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i “God gave this, and the prophecies of the Old Testa“ ment, not to gratify men's curiosities by enabling them " to foreknow things; but that, after they were fulfilled, “they might be interpreted by the event ; and his own “ providence, not the interpreter's, be then manifested or thereby to the world." Sir I. Newton, p. 251.


cerning Antichrist, far from subverting, sup- SERMON port the credit of those prophecies k.


But I have something more to say on this subject. Though we cannot see every thing in the prophecies, which we are impatient to see, it is not to be supposed that we can see nothing in them. If this were the case, we should scarce regard them as prophecies at all; at least, we should hardly be prevailed upon to read and consider them. For, it is on the supposition that soine light is communicated to us, that we are disposed, as well as required, to take heed to it. In short, if we saw nothing, we should expect nothing: such prophecies would not engage our curiosity, or so much as take our attention. In one word, they would be utterly lost upon us.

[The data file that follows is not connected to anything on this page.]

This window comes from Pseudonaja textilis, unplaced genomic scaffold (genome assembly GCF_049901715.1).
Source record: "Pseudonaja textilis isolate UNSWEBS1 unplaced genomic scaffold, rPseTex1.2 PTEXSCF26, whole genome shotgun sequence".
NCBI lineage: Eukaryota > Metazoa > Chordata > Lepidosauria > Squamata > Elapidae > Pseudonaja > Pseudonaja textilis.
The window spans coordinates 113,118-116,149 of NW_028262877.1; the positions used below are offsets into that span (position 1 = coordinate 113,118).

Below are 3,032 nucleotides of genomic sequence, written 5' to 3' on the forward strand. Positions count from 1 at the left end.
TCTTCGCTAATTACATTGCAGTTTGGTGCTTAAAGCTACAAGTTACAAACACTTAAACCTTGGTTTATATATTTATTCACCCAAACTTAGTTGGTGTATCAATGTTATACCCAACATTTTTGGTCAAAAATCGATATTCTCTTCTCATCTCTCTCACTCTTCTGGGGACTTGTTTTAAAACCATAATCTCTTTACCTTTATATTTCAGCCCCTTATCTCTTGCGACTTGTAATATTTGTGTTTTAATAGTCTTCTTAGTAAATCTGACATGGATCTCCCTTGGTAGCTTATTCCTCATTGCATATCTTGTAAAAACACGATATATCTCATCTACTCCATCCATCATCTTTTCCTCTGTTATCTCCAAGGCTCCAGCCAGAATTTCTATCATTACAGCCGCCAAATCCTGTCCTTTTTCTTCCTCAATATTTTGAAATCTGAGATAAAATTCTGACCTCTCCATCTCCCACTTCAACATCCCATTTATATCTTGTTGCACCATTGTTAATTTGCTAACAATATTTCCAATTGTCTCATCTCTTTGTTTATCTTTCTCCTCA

. This seems to have been, in some measure, the case with regard to this very book of the Revelations. The early Christians saw so little in this prophecy, that they were led by degrees to neglect the study of it. Otherwise, the little they did see, might have given them

k “ 'Tis a part of this prophecy, that it should not be “ understood before the last age of the world; and there“ fore it makes for the credit of the prophecy, that it is “ not yet understood.” Sir I. Newton, p. 251.

SERMON a glimpse, at least, of many things, that intiVIII.

mately concerned both their faith and conduct.

It being then necessary, as I said, that prophecy should, from the first, convey some light to us, and time having now very much increased that light, it follows, that men may excuseably employ themselves in studying and contemplating even unfulfilled prophecies. They may conjecture modestly of points which time has not yet revealed: but they should, in no case, pronounce confidently, or decide dogmatically upon them.